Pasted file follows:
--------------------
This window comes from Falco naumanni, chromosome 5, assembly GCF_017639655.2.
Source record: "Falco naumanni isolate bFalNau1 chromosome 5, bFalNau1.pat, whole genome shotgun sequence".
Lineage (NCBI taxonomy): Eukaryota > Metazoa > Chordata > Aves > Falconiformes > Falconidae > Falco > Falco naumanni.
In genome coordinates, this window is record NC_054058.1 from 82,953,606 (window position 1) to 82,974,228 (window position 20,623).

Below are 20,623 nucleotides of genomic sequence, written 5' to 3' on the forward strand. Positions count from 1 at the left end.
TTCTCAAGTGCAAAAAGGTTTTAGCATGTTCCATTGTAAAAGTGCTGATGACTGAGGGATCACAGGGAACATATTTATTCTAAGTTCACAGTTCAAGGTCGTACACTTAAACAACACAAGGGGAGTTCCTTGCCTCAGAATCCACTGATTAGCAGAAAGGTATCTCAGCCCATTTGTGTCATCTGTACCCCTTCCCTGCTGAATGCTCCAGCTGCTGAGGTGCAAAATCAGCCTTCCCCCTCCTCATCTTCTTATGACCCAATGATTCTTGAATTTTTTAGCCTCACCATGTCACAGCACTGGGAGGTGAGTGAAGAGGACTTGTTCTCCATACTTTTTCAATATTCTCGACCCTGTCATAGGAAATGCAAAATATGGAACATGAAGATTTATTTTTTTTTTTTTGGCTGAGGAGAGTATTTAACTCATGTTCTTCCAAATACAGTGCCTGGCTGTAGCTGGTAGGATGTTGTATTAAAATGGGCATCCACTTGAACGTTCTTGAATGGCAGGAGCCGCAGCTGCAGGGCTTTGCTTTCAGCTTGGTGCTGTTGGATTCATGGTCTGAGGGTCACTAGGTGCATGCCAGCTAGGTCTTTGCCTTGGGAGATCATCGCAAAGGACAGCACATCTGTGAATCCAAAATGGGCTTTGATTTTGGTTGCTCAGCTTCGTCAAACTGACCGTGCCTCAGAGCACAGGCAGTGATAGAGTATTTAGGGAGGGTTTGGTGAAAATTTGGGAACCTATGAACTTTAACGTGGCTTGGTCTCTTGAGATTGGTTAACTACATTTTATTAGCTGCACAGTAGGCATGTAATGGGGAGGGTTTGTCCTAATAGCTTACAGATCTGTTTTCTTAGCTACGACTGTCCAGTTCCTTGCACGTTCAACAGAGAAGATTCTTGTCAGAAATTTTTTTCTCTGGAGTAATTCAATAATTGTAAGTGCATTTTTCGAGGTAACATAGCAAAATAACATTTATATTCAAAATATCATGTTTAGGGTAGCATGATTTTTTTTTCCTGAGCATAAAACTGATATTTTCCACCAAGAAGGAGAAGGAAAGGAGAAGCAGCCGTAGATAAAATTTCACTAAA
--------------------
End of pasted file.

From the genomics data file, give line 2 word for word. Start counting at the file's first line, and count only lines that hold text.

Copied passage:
Source record: "Falco naumanni isolate bFalNau1 chromosome 5, bFalNau1.pat, whole genome shotgun sequence".